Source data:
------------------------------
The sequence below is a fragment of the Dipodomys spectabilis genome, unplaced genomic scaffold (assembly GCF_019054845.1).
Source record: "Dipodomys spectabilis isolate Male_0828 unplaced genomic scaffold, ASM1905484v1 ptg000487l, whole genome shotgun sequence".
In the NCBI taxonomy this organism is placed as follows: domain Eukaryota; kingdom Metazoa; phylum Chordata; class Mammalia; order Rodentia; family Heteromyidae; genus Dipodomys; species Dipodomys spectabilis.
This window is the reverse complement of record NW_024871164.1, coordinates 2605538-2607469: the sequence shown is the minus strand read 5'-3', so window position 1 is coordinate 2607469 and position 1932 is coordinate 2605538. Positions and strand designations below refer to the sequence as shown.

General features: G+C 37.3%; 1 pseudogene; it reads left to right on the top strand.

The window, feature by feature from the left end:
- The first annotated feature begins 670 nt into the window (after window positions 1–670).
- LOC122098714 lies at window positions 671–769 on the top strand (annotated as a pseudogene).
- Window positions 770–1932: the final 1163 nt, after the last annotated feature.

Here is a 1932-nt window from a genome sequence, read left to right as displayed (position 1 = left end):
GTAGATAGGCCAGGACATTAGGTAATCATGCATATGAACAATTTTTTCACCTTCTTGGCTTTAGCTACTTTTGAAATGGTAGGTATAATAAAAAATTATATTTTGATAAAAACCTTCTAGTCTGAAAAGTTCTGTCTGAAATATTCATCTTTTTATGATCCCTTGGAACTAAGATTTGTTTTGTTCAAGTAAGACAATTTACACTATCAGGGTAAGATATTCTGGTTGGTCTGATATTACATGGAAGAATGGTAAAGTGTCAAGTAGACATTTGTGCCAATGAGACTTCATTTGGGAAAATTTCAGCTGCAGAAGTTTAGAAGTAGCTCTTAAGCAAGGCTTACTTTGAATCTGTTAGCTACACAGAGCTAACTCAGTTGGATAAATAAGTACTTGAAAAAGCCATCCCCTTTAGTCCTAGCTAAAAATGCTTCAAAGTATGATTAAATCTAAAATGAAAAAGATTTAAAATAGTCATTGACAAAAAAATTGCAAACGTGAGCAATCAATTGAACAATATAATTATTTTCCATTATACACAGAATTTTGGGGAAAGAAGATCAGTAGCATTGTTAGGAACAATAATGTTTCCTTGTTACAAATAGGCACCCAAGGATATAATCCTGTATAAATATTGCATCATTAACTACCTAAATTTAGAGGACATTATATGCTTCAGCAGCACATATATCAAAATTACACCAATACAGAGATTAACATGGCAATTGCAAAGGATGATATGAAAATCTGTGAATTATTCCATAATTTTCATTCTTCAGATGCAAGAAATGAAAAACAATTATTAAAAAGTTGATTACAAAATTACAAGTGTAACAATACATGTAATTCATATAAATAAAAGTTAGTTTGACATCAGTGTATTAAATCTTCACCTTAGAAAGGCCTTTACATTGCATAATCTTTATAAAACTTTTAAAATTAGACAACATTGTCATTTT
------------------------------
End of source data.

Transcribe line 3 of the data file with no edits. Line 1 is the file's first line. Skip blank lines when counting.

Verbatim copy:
In the NCBI taxonomy this organism is placed as follows: domain Eukaryota; kingdom Metazoa; phylum Chordata; class Mammalia; order Rodentia; family Heteromyidae; genus Dipodomys; species Dipodomys spectabilis.